Last week, President Obama said that the U.S. would likely become a net exporter of natural gas by the close of this decade, hinting that his administration will support U.S. exports of liquefied natural gas, or LNG.
The debate over U.S. gas exports comes amid a massive domestic glut of the commodity, which built up steadily over the past few years as energy companies used advanced drilling techniques, such as hydraulic fracturing and horizontal drilling, to tap an undiscovered bounty of shale gas.
With domestic gas production still hovering near record highs, the Obama administration is reconsidering how the domestic shale gas boom could provide the U.S. with greater energy security and diplomatic leverage.
LNG opponents and advocates
Companies such as The Dow Chemical Company (NYSE:DOW) and Alcoa Inc (NYSE:AA), both of which have energy-intensive operations and have benefited from cheap domestic gas, are actively urging the Obama administration to reject further LNG exports, which, they argue, would lead to higher domestic gas prices, eroding their newfound competitive advantage.
On the other hand, federal officials find it hard to justify rejecting LNG exports on the grounds that it would send a contradicting message to other nations about U.S. support for free trade, according to the Financial Times.
U.S. natural gas producers, many of which have languished over the past few years due to depressed gas prices, are also pushing for more LNG export projects to be approved because it would provide them with new and lucrative foreign outlets for their product. For instance, exporting gas to Japan – where the fuel fetches about four times its price in the U.S. – stands out as one of the most profitable opportunities for U.S. firms.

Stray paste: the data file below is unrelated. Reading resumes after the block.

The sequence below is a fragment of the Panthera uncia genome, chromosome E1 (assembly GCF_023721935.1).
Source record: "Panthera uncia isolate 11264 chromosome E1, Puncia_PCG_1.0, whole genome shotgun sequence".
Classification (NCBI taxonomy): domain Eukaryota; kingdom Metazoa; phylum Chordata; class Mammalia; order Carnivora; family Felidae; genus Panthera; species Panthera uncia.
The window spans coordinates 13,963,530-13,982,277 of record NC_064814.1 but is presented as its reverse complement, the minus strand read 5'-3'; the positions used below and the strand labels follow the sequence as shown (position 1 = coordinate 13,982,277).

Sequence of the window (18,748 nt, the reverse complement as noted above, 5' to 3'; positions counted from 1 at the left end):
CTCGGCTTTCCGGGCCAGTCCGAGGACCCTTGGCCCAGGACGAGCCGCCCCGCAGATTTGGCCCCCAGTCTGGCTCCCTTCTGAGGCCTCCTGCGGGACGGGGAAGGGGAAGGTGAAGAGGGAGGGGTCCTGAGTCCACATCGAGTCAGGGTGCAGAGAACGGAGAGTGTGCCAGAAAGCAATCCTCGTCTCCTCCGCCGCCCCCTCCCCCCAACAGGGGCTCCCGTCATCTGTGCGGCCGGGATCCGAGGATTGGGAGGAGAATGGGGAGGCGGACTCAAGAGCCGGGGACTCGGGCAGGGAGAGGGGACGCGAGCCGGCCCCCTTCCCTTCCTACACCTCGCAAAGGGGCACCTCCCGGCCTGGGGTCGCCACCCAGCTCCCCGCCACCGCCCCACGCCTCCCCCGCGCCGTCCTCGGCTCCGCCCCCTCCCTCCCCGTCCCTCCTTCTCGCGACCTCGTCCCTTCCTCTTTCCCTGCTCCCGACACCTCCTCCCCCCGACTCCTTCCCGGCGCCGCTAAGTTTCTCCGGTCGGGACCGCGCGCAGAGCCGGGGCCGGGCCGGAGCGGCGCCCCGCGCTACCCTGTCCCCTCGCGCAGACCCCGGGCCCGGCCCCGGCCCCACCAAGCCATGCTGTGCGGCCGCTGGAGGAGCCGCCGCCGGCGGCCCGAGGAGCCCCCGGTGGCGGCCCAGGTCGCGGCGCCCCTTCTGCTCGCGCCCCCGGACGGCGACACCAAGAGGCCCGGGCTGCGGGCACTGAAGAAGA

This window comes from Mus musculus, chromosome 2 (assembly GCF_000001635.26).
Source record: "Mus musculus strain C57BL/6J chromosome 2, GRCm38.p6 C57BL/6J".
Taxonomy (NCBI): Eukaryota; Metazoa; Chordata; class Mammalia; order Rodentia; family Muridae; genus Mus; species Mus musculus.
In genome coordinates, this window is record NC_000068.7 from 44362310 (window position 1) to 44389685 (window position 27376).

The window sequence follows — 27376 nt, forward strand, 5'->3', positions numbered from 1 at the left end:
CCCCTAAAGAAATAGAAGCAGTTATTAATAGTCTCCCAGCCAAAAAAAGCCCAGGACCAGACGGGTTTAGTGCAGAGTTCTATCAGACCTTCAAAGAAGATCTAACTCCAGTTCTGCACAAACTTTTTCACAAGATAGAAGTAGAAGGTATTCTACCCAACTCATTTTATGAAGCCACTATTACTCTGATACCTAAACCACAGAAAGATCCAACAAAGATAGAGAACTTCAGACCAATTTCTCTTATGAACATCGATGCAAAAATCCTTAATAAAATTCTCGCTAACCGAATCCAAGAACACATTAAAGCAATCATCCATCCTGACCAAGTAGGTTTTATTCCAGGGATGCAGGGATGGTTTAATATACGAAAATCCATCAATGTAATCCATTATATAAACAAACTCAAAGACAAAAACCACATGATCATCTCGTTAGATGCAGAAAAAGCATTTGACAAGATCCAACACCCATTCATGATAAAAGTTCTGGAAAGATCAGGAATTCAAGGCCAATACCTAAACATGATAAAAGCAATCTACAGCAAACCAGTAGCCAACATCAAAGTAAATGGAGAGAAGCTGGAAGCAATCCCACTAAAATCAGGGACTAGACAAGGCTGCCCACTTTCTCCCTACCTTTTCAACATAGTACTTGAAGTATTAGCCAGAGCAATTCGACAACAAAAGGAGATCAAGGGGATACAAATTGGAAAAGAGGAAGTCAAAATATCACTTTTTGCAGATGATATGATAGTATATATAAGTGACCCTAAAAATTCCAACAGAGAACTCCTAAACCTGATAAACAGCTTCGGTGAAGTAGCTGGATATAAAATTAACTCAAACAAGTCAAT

Other major U.S. corporations have also voiced their support for LNG exports. For instance, General Electric Company (NYSE:GE)‘s vice chairman, John Rice, has said that, though the company would benefit from cheap domestic natural gas, it backs gas exports because “in the long run we think it’s in our interest and every other competitive company on a global scale to have a level playing field.”
LNG export projects
But despite the enthusiasm, only one U.S. LNG export project – Cheniere Energy, Inc. (NYSEMKT:LNG)‘s Sabine Pass terminal in Louisiana – has thus far received the green light to export natural gas to countries that don’t have a free trade agreement with the U.S., a group that includes China, India, and Japan, as well as members of the European Union.
Currently, 19 applications for LNG exports have been filed with the U.S. Department of Energy, with companies such as Sempra Energy (NYSE:SRE) and Dominion Resources, Inc. (NYSE:D) anxiously awaiting decisions on their requests. As the Energy Department assesses new applications, the Freeport LNG export terminal in Texas stands out as the next project slated for approval.
The article President Obama Supports Natural Gas Exports originally appeared on Fool.com and is written by Arjun Sreekumar.
Motley Fool contributor Arjun Sreekumar has no position in any stocks mentioned. The Motley Fool recommends Dominion Resources. The Motley Fool owns shares of General Electric Company.
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